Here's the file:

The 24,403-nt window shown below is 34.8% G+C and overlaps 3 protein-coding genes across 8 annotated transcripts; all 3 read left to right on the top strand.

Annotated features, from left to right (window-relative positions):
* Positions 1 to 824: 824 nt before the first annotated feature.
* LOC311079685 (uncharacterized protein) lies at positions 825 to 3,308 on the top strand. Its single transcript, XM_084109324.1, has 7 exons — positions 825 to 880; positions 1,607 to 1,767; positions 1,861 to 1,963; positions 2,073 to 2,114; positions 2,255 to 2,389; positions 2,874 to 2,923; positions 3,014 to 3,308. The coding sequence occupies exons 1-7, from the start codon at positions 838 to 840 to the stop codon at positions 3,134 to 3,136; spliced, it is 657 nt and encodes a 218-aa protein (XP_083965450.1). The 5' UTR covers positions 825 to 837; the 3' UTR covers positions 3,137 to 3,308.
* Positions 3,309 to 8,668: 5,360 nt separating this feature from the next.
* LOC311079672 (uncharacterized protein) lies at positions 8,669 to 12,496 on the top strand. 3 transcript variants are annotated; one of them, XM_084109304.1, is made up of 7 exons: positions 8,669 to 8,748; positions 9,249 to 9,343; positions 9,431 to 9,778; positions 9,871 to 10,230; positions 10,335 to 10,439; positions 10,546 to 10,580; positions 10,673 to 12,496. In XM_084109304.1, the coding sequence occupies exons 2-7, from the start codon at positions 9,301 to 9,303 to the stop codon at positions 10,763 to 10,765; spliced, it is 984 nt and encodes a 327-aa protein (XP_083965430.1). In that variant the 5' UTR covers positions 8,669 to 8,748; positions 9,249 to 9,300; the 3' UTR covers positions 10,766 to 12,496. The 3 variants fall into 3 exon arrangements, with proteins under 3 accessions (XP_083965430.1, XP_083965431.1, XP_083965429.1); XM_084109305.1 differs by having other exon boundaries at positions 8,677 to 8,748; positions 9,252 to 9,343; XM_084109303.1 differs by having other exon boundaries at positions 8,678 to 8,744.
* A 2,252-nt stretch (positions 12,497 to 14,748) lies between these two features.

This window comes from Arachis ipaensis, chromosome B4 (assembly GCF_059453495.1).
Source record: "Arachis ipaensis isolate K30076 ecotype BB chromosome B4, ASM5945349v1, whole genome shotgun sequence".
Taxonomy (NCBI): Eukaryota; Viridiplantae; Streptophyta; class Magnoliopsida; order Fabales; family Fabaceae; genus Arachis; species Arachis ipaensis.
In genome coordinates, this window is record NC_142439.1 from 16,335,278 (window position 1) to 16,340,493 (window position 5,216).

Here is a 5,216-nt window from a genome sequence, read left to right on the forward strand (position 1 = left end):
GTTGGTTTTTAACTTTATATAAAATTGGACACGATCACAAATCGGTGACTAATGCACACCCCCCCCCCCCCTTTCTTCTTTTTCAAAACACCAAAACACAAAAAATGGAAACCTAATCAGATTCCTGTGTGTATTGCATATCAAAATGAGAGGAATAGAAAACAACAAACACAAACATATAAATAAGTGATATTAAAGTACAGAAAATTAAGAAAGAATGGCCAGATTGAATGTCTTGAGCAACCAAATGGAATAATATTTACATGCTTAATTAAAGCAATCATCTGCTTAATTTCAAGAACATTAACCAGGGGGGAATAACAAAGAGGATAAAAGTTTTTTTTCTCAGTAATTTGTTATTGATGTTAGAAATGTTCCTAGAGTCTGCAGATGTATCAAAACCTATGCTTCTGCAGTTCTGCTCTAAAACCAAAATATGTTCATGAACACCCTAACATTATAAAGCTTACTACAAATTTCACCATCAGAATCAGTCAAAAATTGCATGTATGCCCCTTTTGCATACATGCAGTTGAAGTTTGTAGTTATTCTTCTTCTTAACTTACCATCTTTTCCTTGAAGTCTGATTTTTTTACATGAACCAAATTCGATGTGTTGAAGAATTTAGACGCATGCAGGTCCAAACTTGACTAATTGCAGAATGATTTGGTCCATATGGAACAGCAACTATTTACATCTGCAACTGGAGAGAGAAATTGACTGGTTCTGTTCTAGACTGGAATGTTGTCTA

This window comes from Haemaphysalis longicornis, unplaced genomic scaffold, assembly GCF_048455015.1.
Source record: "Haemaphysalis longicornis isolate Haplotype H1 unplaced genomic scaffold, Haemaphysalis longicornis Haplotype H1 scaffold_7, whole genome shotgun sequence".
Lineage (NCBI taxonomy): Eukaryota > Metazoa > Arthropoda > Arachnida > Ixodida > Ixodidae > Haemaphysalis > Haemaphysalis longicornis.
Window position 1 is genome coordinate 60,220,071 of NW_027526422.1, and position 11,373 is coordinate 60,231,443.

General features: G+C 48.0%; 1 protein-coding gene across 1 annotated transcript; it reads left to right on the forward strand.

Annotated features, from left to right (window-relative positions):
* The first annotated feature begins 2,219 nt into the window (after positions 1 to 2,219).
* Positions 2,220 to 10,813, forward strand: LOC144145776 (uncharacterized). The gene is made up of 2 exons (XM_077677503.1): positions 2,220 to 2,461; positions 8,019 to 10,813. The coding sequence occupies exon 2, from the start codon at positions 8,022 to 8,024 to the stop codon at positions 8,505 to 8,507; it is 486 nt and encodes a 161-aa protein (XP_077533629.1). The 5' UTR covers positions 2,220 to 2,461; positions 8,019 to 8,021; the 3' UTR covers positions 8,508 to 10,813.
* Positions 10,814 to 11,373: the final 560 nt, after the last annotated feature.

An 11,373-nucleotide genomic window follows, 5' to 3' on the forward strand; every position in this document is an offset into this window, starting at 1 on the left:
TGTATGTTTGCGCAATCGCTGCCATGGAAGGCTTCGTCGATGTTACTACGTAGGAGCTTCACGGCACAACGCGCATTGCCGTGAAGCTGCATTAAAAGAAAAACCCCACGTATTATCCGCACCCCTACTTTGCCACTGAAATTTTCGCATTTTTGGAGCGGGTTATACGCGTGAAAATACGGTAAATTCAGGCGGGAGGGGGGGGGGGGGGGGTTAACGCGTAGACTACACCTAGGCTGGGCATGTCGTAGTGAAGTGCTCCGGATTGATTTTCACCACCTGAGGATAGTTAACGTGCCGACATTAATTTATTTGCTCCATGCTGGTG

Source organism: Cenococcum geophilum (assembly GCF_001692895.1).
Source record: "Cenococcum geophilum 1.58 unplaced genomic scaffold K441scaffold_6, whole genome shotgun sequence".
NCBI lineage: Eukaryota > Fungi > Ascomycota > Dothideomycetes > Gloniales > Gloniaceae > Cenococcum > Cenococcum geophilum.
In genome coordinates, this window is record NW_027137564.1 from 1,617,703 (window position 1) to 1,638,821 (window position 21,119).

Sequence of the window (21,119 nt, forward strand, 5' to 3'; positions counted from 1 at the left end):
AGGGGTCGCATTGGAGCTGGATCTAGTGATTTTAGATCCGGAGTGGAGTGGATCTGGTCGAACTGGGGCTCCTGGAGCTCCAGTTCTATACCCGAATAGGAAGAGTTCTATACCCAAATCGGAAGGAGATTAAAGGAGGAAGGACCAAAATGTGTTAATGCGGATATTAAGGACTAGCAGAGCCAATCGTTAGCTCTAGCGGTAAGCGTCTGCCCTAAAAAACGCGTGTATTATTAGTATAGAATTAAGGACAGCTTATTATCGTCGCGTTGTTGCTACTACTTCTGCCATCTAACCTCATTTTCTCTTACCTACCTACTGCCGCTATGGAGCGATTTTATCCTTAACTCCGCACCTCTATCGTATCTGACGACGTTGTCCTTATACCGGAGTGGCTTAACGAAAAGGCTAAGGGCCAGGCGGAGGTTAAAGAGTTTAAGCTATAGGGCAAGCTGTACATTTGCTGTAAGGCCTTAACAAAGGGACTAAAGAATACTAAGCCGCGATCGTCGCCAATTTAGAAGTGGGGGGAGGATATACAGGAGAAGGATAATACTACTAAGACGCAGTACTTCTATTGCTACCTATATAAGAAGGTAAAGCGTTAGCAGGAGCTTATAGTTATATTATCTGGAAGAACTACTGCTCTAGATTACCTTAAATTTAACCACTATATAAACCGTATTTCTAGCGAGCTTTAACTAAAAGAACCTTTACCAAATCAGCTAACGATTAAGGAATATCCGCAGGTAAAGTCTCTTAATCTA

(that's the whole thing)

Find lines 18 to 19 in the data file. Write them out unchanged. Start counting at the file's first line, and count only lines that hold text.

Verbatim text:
General features: G+C 48.0%; 1 protein-coding gene across 1 annotated transcript; it reads left to right on the forward strand.

Annotated features, from left to right (window-relative positions):